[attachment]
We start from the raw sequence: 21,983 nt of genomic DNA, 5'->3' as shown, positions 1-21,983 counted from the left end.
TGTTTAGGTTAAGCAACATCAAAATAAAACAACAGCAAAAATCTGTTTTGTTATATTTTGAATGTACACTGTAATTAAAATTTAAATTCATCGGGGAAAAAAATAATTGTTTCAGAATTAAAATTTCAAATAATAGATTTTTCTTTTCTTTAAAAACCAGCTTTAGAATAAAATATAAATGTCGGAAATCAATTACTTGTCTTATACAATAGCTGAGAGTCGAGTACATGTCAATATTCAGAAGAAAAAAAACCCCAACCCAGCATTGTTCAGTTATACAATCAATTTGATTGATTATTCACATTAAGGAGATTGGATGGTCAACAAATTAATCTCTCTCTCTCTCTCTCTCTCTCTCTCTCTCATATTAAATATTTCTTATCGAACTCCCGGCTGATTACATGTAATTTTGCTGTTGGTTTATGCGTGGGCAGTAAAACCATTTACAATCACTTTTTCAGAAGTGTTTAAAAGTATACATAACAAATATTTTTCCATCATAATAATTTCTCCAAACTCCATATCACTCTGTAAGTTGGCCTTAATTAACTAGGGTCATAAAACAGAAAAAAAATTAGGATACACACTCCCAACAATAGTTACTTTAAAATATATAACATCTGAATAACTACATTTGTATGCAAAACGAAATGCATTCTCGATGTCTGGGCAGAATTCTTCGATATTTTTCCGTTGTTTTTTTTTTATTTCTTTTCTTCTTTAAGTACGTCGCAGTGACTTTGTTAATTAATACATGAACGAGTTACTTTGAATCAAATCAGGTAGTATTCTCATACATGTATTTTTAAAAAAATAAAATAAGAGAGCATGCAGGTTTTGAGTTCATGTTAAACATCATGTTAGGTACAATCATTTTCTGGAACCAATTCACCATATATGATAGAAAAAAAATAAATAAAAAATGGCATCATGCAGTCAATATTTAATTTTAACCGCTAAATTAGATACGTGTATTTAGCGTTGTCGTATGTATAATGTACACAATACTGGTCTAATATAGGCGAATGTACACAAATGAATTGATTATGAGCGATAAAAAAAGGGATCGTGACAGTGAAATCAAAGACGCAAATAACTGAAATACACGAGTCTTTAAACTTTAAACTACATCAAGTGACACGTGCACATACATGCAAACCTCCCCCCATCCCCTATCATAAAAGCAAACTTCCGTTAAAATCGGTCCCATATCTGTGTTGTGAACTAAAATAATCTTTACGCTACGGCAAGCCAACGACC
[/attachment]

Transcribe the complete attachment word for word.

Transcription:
We start from the raw sequence: 21,983 nt of genomic DNA, 5'->3' as shown, positions 1-21,983 counted from the left end.
TGTTTAGGTTAAGCAACATCAAAATAAAACAACAGCAAAAATCTGTTTTGTTATATTTTGAATGTACACTGTAATTAAAATTTAAATTCATCGGGGAAAAAAATAATTGTTTCAGAATTAAAATTTCAAATAATAGATTTTTCTTTTCTTTAAAAACCAGCTTTAGAATAAAATATAAATGTCGGAAATCAATTACTTGTCTTATACAATAGCTGAGAGTCGAGTACATGTCAATATTCAGAAGAAAAAAAACCCCAACCCAGCATTGTTCAGTTATACAATCAATTTGATTGATTATTCACATTAAGGAGATTGGATGGTCAACAAATTAATCTCTCTCTCTCTCTCTCTCTCTCTCTCTCTCATATTAAATATTTCTTATCGAACTCCCGGCTGATTACATGTAATTTTGCTGTTGGTTTATGCGTGGGCAGTAAAACCATTTACAATCACTTTTTCAGAAGTGTTTAAAAGTATACATAACAAATATTTTTCCATCATAATAATTTCTCCAAACTCCATATCACTCTGTAAGTTGGCCTTAATTAACTAGGGTCATAAAACAGAAAAAAAATTAGGATACACACTCCCAACAATAGTTACTTTAAAATATATAACATCTGAATAACTACATTTGTATGCAAAACGAAATGCATTCTCGATGTCTGGGCAGAATTCTTCGATATTTTTCCGTTGTTTTTTTTTTATTTCTTTTCTTCTTTAAGTACGTCGCAGTGACTTTGTTAATTAATACATGAACGAGTTACTTTGAATCAAATCAGGTAGTATTCTCATACATGTATTTTTAAAAAAATAAAATAAGAGAGCATGCAGGTTTTGAGTTCATGTTAAACATCATGTTAGGTACAATCATTTTCTGGAACCAATTCACCATATATGATAGAAAAAAAATAAATAAAAAATGGCATCATGCAGTCAATATTTAATTTTAACCGCTAAATTAGATACGTGTATTTAGCGTTGTCGTATGTATAATGTACACAATACTGGTCTAATATAGGCGAATGTACACAAATGAATTGATTATGAGCGATAAAAAAAGGGATCGTGACAGTGAAATCAAAGACGCAAATAACTGAAATACACGAGTCTTTAAACTTTAAACTACATCAAGTGACACGTGCACATACATGCAAACCTCCCCCCATCCCCTATCATAAAAGCAAACTTCCGTTAAAATCGGTCCCATATCTGTGTTGTGAACTAAAATAATCTTTACGCTACGGCAAGCCAACGACC